When the Vols moved to the new dressing room quarters under the north stands in 1983, the "T" remained, forming from north to south instead of east to west. The "T" has occasionally been formed on the road, most notably at Liberty Bowl Memorial Stadium in Memphis, at Vanderbilt Stadium in Nashville and at the 1986 and 1991 Sugar Bowls in New Orleans.
The colors Orange and White were selected by Charles Moore, a 150-pound right guard on Tennessee's inaugural first football team in 1891, and were later approved by a vote of the student body. The colors were those of the common American daisy which grew in great numbers on The Hill. Tennessee players did not appear in the now-famous Orange & White jerseys until the season-opening game in 1922. Coach M.B. Banks' Vols won that game over Emory and Henry by a score of 50-0.
The official UT Vols Orange
For web designers use #f77f00
Spot Color: PMS 151
Before coach Doug Dickey placed the orange capital T on the Vols' white helmets in 1964, they had been plain white, save for an orange stripe running down the middle, for much of the program's history. Two years before Dickey's arrival, coach Bowden Wyatt had placed orange numerals on the sides of the helmets. In 1963, Wyatt's unsuccessful successor, Jim McDonald (he lasted one season), changed the color of the numerals to a funereal black.
2008 Photo By Claire Binhammer
"For generations, the Rock has been an unofficial message board for our campus," Chancellor Jimmy G. Cheek said in a statement. "It's a UT Knoxville icon. Knowing that, we've worked hard to come up with a plan that allows us to preserve tradition as we expand our campus facilities."
Bill Dunne, professor of earth and planetary science and associate dean of the College of Engineering, took a small sample of the Rock in December 2007 for analysis and determined it is Knox dolomite, a common local rock that's 500 million years old, UT said.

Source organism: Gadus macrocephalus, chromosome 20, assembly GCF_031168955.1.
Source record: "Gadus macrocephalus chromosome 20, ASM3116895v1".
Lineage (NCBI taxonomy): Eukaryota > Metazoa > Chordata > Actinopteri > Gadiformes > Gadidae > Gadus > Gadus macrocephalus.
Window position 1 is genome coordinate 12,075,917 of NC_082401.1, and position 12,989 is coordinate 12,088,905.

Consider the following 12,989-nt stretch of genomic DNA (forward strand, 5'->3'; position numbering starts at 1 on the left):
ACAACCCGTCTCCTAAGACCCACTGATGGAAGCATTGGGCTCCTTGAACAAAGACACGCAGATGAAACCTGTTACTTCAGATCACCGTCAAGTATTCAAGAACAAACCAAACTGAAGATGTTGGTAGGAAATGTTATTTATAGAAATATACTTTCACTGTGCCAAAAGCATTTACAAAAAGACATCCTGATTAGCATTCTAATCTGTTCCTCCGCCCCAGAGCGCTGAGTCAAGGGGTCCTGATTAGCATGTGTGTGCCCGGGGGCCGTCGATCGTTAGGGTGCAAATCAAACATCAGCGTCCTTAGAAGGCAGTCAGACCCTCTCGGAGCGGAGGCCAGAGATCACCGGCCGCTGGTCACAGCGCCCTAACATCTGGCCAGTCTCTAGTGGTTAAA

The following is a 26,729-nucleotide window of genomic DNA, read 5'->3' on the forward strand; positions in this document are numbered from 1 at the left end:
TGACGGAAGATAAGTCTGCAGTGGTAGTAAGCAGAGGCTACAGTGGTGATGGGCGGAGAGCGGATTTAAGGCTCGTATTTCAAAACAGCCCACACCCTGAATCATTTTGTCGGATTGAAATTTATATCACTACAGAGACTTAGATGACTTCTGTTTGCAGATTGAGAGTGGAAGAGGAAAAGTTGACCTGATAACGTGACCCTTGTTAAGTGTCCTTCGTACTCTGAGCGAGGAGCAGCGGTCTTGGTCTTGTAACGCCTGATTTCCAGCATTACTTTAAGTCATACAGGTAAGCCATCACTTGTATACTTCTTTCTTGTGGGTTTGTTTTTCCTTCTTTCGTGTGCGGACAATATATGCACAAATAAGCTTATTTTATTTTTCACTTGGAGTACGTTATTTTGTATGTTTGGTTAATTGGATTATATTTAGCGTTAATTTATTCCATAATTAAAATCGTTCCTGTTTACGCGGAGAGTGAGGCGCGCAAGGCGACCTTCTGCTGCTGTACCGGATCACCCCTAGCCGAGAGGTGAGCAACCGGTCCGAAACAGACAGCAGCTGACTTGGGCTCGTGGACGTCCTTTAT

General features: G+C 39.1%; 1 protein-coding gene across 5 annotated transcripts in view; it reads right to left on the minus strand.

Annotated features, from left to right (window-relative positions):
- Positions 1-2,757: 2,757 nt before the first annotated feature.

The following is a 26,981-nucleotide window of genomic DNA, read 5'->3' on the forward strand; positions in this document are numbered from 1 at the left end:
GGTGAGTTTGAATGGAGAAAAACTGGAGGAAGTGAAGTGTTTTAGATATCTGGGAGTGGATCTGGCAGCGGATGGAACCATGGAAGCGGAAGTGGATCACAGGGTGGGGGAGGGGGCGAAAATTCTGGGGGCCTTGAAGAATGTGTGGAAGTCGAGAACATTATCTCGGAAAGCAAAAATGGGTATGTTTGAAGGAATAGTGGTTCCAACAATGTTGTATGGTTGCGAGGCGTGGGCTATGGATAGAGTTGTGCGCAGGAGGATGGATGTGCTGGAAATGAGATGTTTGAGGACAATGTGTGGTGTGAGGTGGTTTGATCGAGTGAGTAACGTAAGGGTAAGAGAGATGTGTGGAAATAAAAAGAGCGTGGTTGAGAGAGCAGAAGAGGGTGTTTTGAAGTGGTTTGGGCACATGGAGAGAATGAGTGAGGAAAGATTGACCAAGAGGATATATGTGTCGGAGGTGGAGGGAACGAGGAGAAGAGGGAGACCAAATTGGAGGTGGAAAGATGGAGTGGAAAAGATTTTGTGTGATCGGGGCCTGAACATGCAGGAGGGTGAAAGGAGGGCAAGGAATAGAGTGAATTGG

The Rock was moved by bulldozer to its current location in 1966 after workers discovered it near where the old Calvary Baptist Church stood, the area now known as Fiji Island, according to Betsey Creekmore, associate vice chancellor for space and facilities. Students did not begin painting the Rock until the 1970s, UT estimates.
Checkerboard End Zones
A Tennessee trademark from the mid-1960s was reinstated in 1989 with the installation of the orange and white checkerboard end zones on Shields-Watkins Field and continued with the return of grass. The checkerboard end zones were the brainstorm of former Tennessee coach and athletic director Doug Dickey. When Dickey took over as coach in 1964, he had the end zones painted with the checkerboards. The colorful and popular end zones were a part of Tennessee football until 1968 when the natural sod was dug out and artificial turf was put in its place. Workers installed the orange and white end zones and the interlocking UT at the 50-yard line in the summer of 1989. They were both completely inlaid with contrasting colored turf rather than painted
Bob Campbell, the University of Tennessee's director of sports surface management, said he never realized the distinctiveness of the checkerboard end zones until a several years ago. That's when a friend who works at Iowa State told him someone conducted a poll in Des Moines of the most recognizable sports venues in the country. "There was Yankee Stadium on the list," Campbell said. "And Fenway Park and Wrigley Field. And you guessed it, our checkerboard end zones were in the top 10!"
The Vol Walk Down Peyton Manning Pass
Vol Fans Greeting Players - Sept. 12, 2009
Smokey High Five Fans As The UT Vols Cheerleaders Follow - 09/12/09
Former UT Coach Johnny Majors & Eric Berry Greeting Fans - 09/12/09
All Photos By Gabe Correa - Smokey's Trail
The first official Vol Walk took place against Alabama on Oct. 20, 1990. The walk down Yale Ave was rename to Peyton Manning Pass in December of 1997, to honor Peyton's achievements. The walk allows fans to get up close and personal with the team as they walk from Gibbs Hall to the stadium, two hours prior to the game. It has become a fan favorite.
It's not the alma mater. It's not even an official school song. But Rocky Top has been the unofficial Volunteers anthem since the UT
band first played it, in 1972. Penned in 1967 by Felice and Boudleaux Bryant in a Gatlinburg, Tennessee, hotel room, its familiar chorus is known by every Vols fan:Click to play Rocky Top
Verse I |
Wish that I was on
Rocky Top Down in the Tennessee hills
smoggy smoke on Rocky Top Ain't no telephone
Once I had a girl on Rocky Top Half
Wild as a mink, but sweet as soda
still dream about that